|John Henry Geiger|
|National Commander, American Legion|
|Preceded by||Alfred P. Chamie|
|Succeeded by||Joe L. Matthews|
|Born||June 19, 1925|
Council Bluffs, Iowa, U.S.
|Died||January 10, 2011 (aged 85)|
Chicago, Illinois, U.S.
|Spouse(s)||Vivienne DeBaets Geiger|
|Allegiance||United States of America|
|Service/branch||United States Army|
|Years of service||1944-1945|
|Unit||4th Armored Division, 11th Armored Division|
|Battles/wars||World War II|
|Awards||Battle of the Bulge|
John Henry Geiger (June 19, 1926 – January 10, 2011) was an American Legion National Commander from 1971–1972 during the Vietnam War, he served during the Second World War in the 11th Armored Division and fought at the Battle of the Bulge. Illinois Governor Patrick Quinn named May 1 " John Geiger Day" in his honor.
John Geiger was born to Hugo and Martha Geiger in Council Bluffs, Iowa on June 19, 1925. He moved several times during his youth, living in Minden, Crespo, Belle Plaine, and Winterset Iowa. His father directed units of the Civilian Conservation Corps during the Great Depression. His father Hugo was influential in bringing the American Legion to Iowa starting John's interest in the subject.
At age 17, Geiger joined the American Army. He served in the 11th Armored Division, 42nd Tank Battalion, and then the 4th Armored Division, 35th Tank Battalion. During Geiger's service, he participated in the Battle of the Bulge and the Army of Occupation in Germany. After the war ended Geiger returned to the United States.
Upon returning to the United States, Geiger went to the University of Illinois where he received an Architecture and an Engineering degree. Geiger returned to Iowa and started his own architecture firm, "John H. Geiger and Associates". In 1966, he was offered a position at United Airlines, which he accepted. While famed architect Helmut Jahn designed United's O'Hare Terminal 1 in 1987, Geiger who supervised its construction.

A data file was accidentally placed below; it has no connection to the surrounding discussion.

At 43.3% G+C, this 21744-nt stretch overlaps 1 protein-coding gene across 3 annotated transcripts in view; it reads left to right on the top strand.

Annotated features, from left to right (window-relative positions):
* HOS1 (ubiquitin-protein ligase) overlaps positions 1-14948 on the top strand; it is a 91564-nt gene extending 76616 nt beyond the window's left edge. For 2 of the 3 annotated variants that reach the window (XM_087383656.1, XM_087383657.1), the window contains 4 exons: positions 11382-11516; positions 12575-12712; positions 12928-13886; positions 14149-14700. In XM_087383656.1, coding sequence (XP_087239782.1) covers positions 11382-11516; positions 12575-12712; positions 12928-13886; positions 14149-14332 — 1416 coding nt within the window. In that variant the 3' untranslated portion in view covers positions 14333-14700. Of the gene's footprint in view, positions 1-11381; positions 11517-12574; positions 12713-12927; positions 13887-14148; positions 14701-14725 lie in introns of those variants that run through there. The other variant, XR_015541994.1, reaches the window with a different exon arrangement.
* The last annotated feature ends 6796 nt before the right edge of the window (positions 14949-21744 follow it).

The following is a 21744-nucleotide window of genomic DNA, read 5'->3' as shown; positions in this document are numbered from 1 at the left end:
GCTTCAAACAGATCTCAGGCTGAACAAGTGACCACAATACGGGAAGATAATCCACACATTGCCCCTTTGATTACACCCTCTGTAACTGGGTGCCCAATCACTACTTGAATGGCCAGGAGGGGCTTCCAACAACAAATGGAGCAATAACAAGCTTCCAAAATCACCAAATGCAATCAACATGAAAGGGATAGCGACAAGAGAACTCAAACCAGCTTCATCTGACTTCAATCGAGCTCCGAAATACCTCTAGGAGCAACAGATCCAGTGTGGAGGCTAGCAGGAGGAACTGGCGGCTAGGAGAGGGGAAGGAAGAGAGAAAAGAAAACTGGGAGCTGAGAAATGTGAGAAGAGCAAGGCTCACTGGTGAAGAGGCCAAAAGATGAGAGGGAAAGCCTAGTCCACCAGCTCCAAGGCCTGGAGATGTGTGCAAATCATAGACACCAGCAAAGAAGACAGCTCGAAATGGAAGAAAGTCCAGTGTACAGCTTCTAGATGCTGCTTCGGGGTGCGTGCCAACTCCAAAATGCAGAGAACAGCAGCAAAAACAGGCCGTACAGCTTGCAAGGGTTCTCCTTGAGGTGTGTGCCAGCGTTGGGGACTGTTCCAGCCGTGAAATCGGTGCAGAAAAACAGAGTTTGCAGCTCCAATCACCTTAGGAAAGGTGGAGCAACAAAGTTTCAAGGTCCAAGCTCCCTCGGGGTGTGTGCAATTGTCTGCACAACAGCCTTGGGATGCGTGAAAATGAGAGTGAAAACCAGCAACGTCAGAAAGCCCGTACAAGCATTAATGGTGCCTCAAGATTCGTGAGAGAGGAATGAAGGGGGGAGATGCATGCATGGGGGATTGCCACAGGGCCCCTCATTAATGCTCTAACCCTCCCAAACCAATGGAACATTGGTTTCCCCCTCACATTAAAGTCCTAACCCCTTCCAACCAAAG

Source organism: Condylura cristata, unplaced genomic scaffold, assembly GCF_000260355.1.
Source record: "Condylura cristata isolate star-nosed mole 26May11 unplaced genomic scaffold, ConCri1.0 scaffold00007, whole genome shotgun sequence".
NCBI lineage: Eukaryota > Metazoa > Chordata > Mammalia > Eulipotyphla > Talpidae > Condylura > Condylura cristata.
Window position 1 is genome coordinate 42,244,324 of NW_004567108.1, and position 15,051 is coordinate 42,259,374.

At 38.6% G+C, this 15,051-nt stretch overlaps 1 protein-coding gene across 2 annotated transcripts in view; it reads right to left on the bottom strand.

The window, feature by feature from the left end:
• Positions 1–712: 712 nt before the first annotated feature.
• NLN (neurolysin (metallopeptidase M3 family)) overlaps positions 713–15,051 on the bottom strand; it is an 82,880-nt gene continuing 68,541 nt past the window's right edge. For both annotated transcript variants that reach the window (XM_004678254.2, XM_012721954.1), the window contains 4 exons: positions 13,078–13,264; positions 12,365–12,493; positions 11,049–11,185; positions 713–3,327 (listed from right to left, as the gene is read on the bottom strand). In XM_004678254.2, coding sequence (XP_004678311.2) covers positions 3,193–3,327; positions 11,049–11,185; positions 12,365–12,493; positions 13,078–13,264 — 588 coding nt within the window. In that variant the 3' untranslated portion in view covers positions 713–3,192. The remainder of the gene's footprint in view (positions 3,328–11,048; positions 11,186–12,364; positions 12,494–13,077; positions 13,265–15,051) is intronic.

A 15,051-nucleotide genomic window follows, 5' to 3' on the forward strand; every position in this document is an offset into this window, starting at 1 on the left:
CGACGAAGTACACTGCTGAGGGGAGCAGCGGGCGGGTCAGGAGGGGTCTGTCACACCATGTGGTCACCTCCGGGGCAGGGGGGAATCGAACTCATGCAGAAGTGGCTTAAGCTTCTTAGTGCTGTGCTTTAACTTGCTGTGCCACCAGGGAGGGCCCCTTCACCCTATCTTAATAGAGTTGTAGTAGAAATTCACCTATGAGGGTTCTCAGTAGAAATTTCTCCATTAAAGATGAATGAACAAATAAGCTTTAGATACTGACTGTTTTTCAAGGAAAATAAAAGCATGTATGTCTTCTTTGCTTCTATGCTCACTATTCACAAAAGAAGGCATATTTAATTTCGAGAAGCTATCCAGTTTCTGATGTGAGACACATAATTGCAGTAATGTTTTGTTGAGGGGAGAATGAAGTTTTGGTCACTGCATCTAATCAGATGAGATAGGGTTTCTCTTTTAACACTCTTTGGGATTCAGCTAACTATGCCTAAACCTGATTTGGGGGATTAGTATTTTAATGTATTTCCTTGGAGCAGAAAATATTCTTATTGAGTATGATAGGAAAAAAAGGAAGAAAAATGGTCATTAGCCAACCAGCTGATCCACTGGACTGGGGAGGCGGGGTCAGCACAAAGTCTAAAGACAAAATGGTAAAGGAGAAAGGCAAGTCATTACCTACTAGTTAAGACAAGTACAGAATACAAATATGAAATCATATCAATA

American Legion career
Geiger joined the American Legion before leaving active service in 1945. Geiger having experince with the Legion through his father succeeded, becoming Illinois Commander in 1960 and National Commander in 1971. His tenure as National Commander was marked with his campaign for better healthcare for veterans and opposition to blanket amnesty for draft dodgers. Geiger was also a staunch defender of presidential power during the Vietnam war saying, " Any limitations on the ability of the president as commander in chief to conduct military operations in southeast Asian would endanger the lives of our fighting men and make more difficult the achievement of a just peace". Geiger believed those who objected to President Richard Nixon's war policies were " divisive and defeatist and likely to encourage Hanoi in its demands". On 1 March 1971, Geiger spoke before the US Senate Subcommittee on Administrative Practice and Procedure of the Committee on Judiciary on the American Legion's opposition to draft dodging, he believed Amnesty would devastate morale of those who served in the war and dishonored the memory of the dead. A large project of Geiger's was the Three Letter Campaign as Geiger advised each member of the legion to write three letters: one to their congressman and one to each senator. The purpose of the campaign was to improve the GI Bill for veterans of Vietnam. He later served on the National Commander's Advisory Committee from 1978 to 1999.
- "Honoring a Legion icon". The American Legion. http://www.legion.org/library/15022/honoring-legion-icon. Retrieved 23 June 2015.
- "John Geiger". Chicago Sun Times. 13 January 2011. http://legacy.suntimes.com/obituaries/chicagosuntimes/obituary.aspx?pid=147773841. Retrieved 23 June 2015.
- Daday, Eileen (17 January 2011). "Des Plaines man who led national American Legion dies at 85". Daily Herald. http://www.dailyherald.com/article/20110117/news/701179845/. Retrieved 23 June 2015.
- "PNC Geiger passes away". The American Legion. http://www.legion.org/library/94290/pnc-geiger-passes-away. Retrieved 23 June 2015.
- "The 'fifth pillar' of The American Legion". The American Legion. http://www.legion.org/library/94368/fifth-pillar-american-legion. Retrieved 23 June 2015.
- Rumer, Thomas A. (1990). The American Legion : an official history, 1919-1989. New York: M. Evans. p. 424. ISBN 0-87131-622-6.
- "JOHN H. GEIGER’S TESTIMONY BEFORE THE US SENATE SUBCOMMITTEE ON ADMINISTRATIVVE PRACTICE AND PROCEDURE OF THE COMMITTEE ON THE JUDICIARY, MARCH 1, 1972". https://www.gilderlehrman.org/sites/default/files/inline-pdfs/John%20Geiger%20Testimony%201972%20abridged.pdf. Retrieved 23 June 2015.
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